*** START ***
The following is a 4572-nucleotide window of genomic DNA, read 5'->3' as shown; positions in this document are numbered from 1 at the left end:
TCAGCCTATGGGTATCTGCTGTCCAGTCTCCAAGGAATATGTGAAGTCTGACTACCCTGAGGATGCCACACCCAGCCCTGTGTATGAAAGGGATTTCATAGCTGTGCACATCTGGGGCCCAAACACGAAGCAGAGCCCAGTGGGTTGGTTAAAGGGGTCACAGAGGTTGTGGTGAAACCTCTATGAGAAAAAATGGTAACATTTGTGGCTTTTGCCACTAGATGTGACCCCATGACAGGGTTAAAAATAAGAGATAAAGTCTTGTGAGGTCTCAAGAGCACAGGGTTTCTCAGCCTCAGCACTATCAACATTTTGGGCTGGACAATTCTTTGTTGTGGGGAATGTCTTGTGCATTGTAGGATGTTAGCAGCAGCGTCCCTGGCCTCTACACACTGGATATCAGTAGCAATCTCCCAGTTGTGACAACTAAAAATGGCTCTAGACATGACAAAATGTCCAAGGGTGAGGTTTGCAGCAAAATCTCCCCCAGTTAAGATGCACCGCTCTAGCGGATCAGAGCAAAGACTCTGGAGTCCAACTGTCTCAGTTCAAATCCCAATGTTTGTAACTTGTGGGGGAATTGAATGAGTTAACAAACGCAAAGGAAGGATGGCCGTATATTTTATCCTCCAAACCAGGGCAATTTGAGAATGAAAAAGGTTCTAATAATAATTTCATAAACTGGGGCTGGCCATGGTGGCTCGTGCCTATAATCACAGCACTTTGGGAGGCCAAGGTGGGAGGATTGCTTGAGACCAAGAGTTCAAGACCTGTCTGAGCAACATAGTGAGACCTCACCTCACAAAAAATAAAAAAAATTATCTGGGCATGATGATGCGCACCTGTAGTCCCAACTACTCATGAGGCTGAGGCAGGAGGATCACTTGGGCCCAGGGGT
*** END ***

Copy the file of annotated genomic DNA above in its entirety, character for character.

The following is a 4572-nucleotide window of genomic DNA, read 5'->3' as shown; positions in this document are numbered from 1 at the left end:
TCAGCCTATGGGTATCTGCTGTCCAGTCTCCAAGGAATATGTGAAGTCTGACTACCCTGAGGATGCCACACCCAGCCCTGTGTATGAAAGGGATTTCATAGCTGTGCACATCTGGGGCCCAAACACGAAGCAGAGCCCAGTGGGTTGGTTAAAGGGGTCACAGAGGTTGTGGTGAAACCTCTATGAGAAAAAATGGTAACATTTGTGGCTTTTGCCACTAGATGTGACCCCATGACAGGGTTAAAAATAAGAGATAAAGTCTTGTGAGGTCTCAAGAGCACAGGGTTTCTCAGCCTCAGCACTATCAACATTTTGGGCTGGACAATTCTTTGTTGTGGGGAATGTCTTGTGCATTGTAGGATGTTAGCAGCAGCGTCCCTGGCCTCTACACACTGGATATCAGTAGCAATCTCCCAGTTGTGACAACTAAAAATGGCTCTAGACATGACAAAATGTCCAAGGGTGAGGTTTGCAGCAAAATCTCCCCCAGTTAAGATGCACCGCTCTAGCGGATCAGAGCAAAGACTCTGGAGTCCAACTGTCTCAGTTCAAATCCCAATGTTTGTAACTTGTGGGGGAATTGAATGAGTTAACAAACGCAAAGGAAGGATGGCCGTATATTTTATCCTCCAAACCAGGGCAATTTGAGAATGAAAAAGGTTCTAATAATAATTTCATAAACTGGGGCTGGCCATGGTGGCTCGTGCCTATAATCACAGCACTTTGGGAGGCCAAGGTGGGAGGATTGCTTGAGACCAAGAGTTCAAGACCTGTCTGAGCAACATAGTGAGACCTCACCTCACAAAAAATAAAAAAAATTATCTGGGCATGATGATGCGCACCTGTAGTCCCAACTACTCATGAGGCTGAGGCAGGAGGATCACTTGGGCCCAGGGGT